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Randy Hahn Sounds Off On Fighting in the NHL

by Staff Writer / San Jose Sharks
SeagateEvery once in a while I get a lot of feedback over something that happened at a Sharks game. It happened again this week on Monday night when the Phoenix Coyotes battled the Sharks at HP Pavilion.
 
Coyotes forward Mike Comrie objected to a perfectly good hit put on him by the Sharks Mark Bell. Keep in mind that at this point of the game the score was already 4-0, so you can understand why Comrie might have been in a bad mood. Comrie took a few whacks at Bell on the way back up the ice and threw a few verbal insults his way, but Bell is 6-foot-4, 210-pounds while Comrie checks in at 5-foot-9, 185-pounds soaking wet.
 
Bell wasn't about to engage in a slaughter of the smallish Coyotes forward. But Comrie was still hot and took a cheap shot at Sharks defenseman Josh Gorges. That's when things got really interesting. Bell had seen enough. He tried to go after Comrie but other players got in the way. Then Rob Davison squared off with the Coyotes Dave Scatchard and they engaged in a spirited fight. Ever since then people have gone out of their way to tell me about how much they enjoyed the scrap.
 
You cannot deny the fact that during and right after the fight, the atmosphere inside the arena was electric. I said it on the telecast and many others have said it to. I've never seen a hockey fan get up from their seat and leave the arena during a fight or right before a shootout. If there's anybody who was disgusted with the fight, they sure didn't tell me about it.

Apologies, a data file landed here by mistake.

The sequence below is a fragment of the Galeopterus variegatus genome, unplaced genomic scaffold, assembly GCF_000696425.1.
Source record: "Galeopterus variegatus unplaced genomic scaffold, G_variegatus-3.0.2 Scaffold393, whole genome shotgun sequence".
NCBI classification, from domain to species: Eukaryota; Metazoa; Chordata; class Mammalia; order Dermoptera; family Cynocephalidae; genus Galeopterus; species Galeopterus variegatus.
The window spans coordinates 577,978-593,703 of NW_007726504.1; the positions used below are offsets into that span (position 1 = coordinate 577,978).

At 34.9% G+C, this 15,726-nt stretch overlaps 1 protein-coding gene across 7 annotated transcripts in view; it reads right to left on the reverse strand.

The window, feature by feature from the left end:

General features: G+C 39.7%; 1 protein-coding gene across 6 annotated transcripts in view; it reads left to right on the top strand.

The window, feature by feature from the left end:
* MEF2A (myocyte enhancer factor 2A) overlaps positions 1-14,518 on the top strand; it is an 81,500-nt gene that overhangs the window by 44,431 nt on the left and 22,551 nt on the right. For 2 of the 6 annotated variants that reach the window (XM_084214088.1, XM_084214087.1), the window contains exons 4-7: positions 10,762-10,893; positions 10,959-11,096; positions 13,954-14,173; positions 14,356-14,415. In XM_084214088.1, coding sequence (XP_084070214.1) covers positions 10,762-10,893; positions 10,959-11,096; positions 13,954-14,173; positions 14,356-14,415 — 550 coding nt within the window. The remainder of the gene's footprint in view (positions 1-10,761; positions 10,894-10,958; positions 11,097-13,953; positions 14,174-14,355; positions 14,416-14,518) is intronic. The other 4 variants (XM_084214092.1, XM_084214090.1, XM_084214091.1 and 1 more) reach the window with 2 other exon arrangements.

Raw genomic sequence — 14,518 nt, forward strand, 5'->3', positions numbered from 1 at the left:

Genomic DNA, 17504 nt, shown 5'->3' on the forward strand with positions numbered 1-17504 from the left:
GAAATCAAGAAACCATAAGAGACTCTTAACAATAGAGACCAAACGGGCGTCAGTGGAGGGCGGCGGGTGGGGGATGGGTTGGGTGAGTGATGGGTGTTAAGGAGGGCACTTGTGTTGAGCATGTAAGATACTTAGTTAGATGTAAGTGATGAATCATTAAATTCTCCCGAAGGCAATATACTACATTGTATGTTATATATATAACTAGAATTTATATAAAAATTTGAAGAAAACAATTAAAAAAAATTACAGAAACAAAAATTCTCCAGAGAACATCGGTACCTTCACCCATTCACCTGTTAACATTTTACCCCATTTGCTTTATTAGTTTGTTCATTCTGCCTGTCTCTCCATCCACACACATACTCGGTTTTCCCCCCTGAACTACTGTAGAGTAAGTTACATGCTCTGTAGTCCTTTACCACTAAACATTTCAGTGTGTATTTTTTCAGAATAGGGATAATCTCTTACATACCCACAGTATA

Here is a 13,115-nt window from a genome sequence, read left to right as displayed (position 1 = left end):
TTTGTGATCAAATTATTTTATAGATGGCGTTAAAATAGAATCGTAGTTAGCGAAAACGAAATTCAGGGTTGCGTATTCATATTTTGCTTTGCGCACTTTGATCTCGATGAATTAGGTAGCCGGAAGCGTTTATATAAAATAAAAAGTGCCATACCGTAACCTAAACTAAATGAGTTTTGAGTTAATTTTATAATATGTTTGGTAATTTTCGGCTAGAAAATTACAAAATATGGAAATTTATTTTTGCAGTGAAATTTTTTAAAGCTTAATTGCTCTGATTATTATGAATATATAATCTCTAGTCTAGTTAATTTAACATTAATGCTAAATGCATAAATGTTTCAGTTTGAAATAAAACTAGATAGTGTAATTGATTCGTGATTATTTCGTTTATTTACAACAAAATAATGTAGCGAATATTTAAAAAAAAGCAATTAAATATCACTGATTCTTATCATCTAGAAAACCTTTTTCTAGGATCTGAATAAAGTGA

Fans like to see the odd fistfight. It's been a part of the NHL from day one, and it should never be outlawed from the game. My colleague on radio, Jamie Baker, seems to think the current NHL administration is removing fighting from hockey whether they mean to or not, by using the two-referee system. The back, or trailing official, can now see the chippy stuff that used to occasionally go on and penalize it. With the old single referee system, some of that stuff was missed, and it led to some fighting.
 
Longtime Sharks villain Theo Fleury, now retired, recently said that he wouldn't have been as successful in today's NHL because he couldn't be the agitator that he was back in the 80's and 90's. He couldn't be the bad guy. And remember how much fun it was whenever Fleury was in town with his invisible black hat? Even Chris Pronger has become tame now. Who's out there to hate anymore? Raffi Torres?
 
Here's my take on all of this. Hockey is an entertainment product that struggles to compete with the Big 3. Over the years the NHL has thrived on a hero/villain formula. You need good guys and bad guys. The NFL has good guy Brett Favre but they also have the bad guys like TO or Bill Romanowski before him. Are you telling me the NBA wasn't a more exciting league when Bill Laimbeer (villain) would rough up Michael Jordan's (hero) teammates.
 
I know that hockey fans love to see all the skill that is out there, the great goaltending, and the crushing body checks. But they want more. I want more. I'm not talking about bench clearing brawls like in the 70's. I'm talking straight up, one-on-one, fistfights. It's exciting, it's thrilling, and it’s electrifying. Why would the NHL want to take those elements out of the league? Why?
 
For Seagate Technology’s “In the Crease,” I’m Randy Hahn.
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